Feature: Vietnam faces rising consumer prices


by Thai Thanh Van

    HANOI, Nov. 19 (Xinhua) — “It’s hard to live in the times when prices of everything see dizzy rise as now. My pension of over one million Vietnamese dong (VND) (62.5 U.S. dollars) is just enough for food in 10 days,” 58-year-old Vietnamese housewife Nguyen Thi Hanh said.

    “Prices of dairy products and meat now nearly double those of two months ago,” the woman said, while shopping at a local market in Vietnam’s Hanoi capital city.

    Vietnam’s consumer prices experienced a year-on-year increase of 9.34 percent in October, partly driven by higher costs of foods, foodstuffs, construction materials, and pharmaceuticals, according to the country’s General Statistics Office.

    Among 10 commodities and services used in calculating consumer price index, food and foodstuff saw respective price hikes of 15.98 percent and 14.19 percent last month.

    The higher consumer prices are mainly due to the impacts of flooding, diseases, and increased costs of some imported materials and products such as gold, steel, petroleum and pharmaceuticals, Vietnamese Finance Minister Vu Van Ninh said, adding that the country now has to import up to nearly 100 percent of petroleum products, 80 percent of milk materials, and over 60 percent of steel billets.

    Local experts forecast that the prices would continue to rise in the approaching months, due to increasing demand of goods, especially during the upcoming Lunar New Year festival, the acceleration of construction projects, and anticipated hikes of imported prices of some products.

    To curb the price pressure, Vietnam has focused on intensifying state management on prices, reducing tariffs of some imported items, speeding up production, and controlling the movement of capital streams.

    The Finance Ministry has proposed the government set pricing ceilings on 13 items, including steel, oil and gas, sugarcane, fertilizer, beverage and tobacco, garment, footwear, construction material, household utensil and pharmaceutical.

    In another move, the country has decided to cut import tax on new completely-built cars to 60 percent from 70 percent, halved tariffs on some dairy products, and removed tariffs on gas.

    Besides, the ministry has proposed the government lower import taxes on food, foodstuffs, animal feeds and construction materials.

    Regarding production-related measure, the government has asked state officials in charge of specific fields to directly instruct firms to actively accelerate production, increase productivity, slash production cost, enhance products’ competitiveness, and ensure the sufficient supply of goods with reasonable prices, especially food, foodstuffs, petroleum, fertilizers, steel, cement and medicines.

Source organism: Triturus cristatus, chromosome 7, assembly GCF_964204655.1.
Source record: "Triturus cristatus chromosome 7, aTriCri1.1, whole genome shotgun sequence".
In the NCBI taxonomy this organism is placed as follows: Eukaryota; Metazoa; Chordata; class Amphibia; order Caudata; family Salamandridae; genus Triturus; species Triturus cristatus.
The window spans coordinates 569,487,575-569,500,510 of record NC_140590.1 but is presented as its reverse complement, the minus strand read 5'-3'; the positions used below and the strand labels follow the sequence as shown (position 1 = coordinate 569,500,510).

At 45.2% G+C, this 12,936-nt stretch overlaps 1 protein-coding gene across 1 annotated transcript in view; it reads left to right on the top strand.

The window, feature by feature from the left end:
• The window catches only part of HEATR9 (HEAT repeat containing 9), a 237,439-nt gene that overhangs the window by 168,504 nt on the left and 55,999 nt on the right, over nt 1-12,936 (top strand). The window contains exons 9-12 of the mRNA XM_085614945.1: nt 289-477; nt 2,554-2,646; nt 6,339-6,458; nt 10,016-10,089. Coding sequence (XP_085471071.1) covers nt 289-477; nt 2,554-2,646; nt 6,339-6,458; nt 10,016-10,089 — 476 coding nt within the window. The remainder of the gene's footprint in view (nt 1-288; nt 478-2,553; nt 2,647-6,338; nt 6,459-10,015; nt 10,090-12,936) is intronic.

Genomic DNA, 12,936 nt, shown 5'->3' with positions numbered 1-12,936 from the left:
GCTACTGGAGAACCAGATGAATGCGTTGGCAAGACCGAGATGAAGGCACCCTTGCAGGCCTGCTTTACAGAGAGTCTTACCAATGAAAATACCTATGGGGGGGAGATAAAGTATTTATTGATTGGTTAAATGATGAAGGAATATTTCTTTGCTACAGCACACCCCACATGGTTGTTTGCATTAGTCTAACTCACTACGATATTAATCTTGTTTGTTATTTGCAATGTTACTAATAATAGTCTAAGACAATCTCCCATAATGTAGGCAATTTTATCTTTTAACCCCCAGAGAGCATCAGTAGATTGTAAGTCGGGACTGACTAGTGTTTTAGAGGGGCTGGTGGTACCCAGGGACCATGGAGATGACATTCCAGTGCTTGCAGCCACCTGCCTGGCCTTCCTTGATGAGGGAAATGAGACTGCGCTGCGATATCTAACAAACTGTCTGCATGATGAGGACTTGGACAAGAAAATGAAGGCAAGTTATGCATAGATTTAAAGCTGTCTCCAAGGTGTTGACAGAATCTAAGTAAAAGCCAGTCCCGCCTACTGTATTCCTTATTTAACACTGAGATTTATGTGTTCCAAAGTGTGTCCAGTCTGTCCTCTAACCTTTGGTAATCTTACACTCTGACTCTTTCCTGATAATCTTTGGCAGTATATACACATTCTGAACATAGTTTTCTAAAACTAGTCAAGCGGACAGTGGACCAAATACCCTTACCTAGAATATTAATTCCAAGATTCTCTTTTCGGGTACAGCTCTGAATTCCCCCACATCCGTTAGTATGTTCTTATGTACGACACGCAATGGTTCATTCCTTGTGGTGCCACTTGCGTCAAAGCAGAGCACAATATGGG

It has also required ministries, sectors, and localities to instruct stronger production and preparation of goods and services slated for the New Year festival, especially food, foodstuffs, confectionery, beer, wine, clothes, publications and means of transports to prevent sudden rises in their prices before and after the event.

    As for controlling capital streams, the government has instructed the Finance Ministry to keep on issuing government bonds in the 2007-2008 period, and coordinating with the Ministry of Planning and Investment to accelerate the disbursement of capital for state-funded investment projects, and with ministries of Industry and Trade, Construction, and Health to strengthen inspection and management of prices of petroleum products, real estates, medicines, steel and gas to prevent speculation.

    “Despite all of the price-cutting measures, we have yet to see any positive changes in the market. Prices still rise every day,” said 40-year-old administrative clerk Tran Thi Hue from Hanoi. “I think the best way is to increase salary.”

    Vietnam, which had consumer price index of 6.6 percent in 2006,has eyed to keep this year’s index lower than the targeted economic growth of 8.5 percent.

Editor: Yao Siyan

ASEAN foreign ministers endorse landmark Charter


SINGAPORE, Nov. 19 (Xinhua) — Foreign ministers from the Association of Southeast Asian Nations (ASEAN) Monday accepted a new charter aiming to transform the grouping into a rules-based and more integrated regional entity.

    On the second day of the 13th ASEAN Summit and related meetings, the ministers listened to the presentation by the High Level Task Force of the ASEAN Charter, which will be submitted to and signed by the leaders of 10 member countries on Tuesday.

    Before the presentation, Singapore’s Foreign Minister George Yeo said the landmark document will take regional integration to a higher level.

    After the meeting, Myanmar Foreign Minister Nyan Win told reporters that his country agrees with the charter, saying, “We will sign, sure.”